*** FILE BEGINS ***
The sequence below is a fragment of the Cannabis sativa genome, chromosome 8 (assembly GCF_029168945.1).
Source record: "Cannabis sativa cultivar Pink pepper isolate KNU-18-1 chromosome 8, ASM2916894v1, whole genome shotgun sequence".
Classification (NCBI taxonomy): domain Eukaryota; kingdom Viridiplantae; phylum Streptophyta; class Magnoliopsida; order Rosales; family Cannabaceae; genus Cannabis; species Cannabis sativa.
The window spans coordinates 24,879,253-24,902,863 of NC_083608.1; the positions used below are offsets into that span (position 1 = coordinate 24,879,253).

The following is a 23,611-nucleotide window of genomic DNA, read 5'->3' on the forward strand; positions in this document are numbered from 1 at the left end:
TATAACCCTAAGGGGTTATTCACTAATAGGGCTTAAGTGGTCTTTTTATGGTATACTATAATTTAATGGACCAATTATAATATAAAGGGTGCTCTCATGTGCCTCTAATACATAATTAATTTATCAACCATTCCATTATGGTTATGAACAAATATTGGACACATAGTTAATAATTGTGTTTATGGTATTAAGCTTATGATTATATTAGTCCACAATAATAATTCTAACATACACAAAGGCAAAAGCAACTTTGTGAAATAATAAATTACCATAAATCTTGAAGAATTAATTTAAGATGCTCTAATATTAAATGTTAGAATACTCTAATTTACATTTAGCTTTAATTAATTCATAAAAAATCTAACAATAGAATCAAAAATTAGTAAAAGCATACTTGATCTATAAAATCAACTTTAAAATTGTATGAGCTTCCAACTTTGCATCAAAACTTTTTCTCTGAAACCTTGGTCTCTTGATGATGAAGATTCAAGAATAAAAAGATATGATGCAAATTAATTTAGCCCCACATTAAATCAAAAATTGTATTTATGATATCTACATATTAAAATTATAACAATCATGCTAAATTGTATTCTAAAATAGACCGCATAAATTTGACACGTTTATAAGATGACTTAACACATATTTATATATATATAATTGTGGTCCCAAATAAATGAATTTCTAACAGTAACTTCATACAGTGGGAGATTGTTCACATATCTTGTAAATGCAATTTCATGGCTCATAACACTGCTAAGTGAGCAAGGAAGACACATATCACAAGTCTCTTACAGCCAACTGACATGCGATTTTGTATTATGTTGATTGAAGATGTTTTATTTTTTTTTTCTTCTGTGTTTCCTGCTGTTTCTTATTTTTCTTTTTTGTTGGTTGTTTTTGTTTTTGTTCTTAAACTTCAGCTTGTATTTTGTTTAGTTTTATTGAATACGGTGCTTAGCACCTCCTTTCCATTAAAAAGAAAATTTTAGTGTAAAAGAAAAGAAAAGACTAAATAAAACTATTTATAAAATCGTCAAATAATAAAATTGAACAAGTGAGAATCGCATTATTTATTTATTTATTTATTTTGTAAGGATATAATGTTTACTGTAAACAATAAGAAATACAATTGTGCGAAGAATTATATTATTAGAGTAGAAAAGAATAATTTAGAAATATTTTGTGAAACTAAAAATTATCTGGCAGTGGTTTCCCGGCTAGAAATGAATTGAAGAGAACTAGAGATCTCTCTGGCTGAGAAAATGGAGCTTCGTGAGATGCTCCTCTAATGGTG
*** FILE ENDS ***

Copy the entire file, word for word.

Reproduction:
The sequence below is a fragment of the Cannabis sativa genome, chromosome 8 (assembly GCF_029168945.1).
Source record: "Cannabis sativa cultivar Pink pepper isolate KNU-18-1 chromosome 8, ASM2916894v1, whole genome shotgun sequence".
Classification (NCBI taxonomy): domain Eukaryota; kingdom Viridiplantae; phylum Streptophyta; class Magnoliopsida; order Rosales; family Cannabaceae; genus Cannabis; species Cannabis sativa.
The window spans coordinates 24,879,253-24,902,863 of NC_083608.1; the positions used below are offsets into that span (position 1 = coordinate 24,879,253).

The following is a 23,611-nucleotide window of genomic DNA, read 5'->3' on the forward strand; positions in this document are numbered from 1 at the left end:
TATAACCCTAAGGGGTTATTCACTAATAGGGCTTAAGTGGTCTTTTTATGGTATACTATAATTTAATGGACCAATTATAATATAAAGGGTGCTCTCATGTGCCTCTAATACATAATTAATTTATCAACCATTCCATTATGGTTATGAACAAATATTGGACACATAGTTAATAATTGTGTTTATGGTATTAAGCTTATGATTATATTAGTCCACAATAATAATTCTAACATACACAAAGGCAAAAGCAACTTTGTGAAATAATAAATTACCATAAATCTTGAAGAATTAATTTAAGATGCTCTAATATTAAATGTTAGAATACTCTAATTTACATTTAGCTTTAATTAATTCATAAAAAATCTAACAATAGAATCAAAAATTAGTAAAAGCATACTTGATCTATAAAATCAACTTTAAAATTGTATGAGCTTCCAACTTTGCATCAAAACTTTTTCTCTGAAACCTTGGTCTCTTGATGATGAAGATTCAAGAATAAAAAGATATGATGCAAATTAATTTAGCCCCACATTAAATCAAAAATTGTATTTATGATATCTACATATTAAAATTATAACAATCATGCTAAATTGTATTCTAAAATAGACCGCATAAATTTGACACGTTTATAAGATGACTTAACACATATTTATATATATATAATTGTGGTCCCAAATAAATGAATTTCTAACAGTAACTTCATACAGTGGGAGATTGTTCACATATCTTGTAAATGCAATTTCATGGCTCATAACACTGCTAAGTGAGCAAGGAAGACACATATCACAAGTCTCTTACAGCCAACTGACATGCGATTTTGTATTATGTTGATTGAAGATGTTTTATTTTTTTTTTCTTCTGTGTTTCCTGCTGTTTCTTATTTTTCTTTTTTGTTGGTTGTTTTTGTTTTTGTTCTTAAACTTCAGCTTGTATTTTGTTTAGTTTTATTGAATACGGTGCTTAGCACCTCCTTTCCATTAAAAAGAAAATTTTAGTGTAAAAGAAAAGAAAAGACTAAATAAAACTATTTATAAAATCGTCAAATAATAAAATTGAACAAGTGAGAATCGCATTATTTATTTATTTATTTATTTTGTAAGGATATAATGTTTACTGTAAACAATAAGAAATACAATTGTGCGAAGAATTATATTATTAGAGTAGAAAAGAATAATTTAGAAATATTTTGTGAAACTAAAAATTATCTGGCAGTGGTTTCCCGGCTAGAAATGAATTGAAGAGAACTAGAGATCTCTCTGGCTGAGAAAATGGAGCTTCGTGAGATGCTCCTCTAATGGTG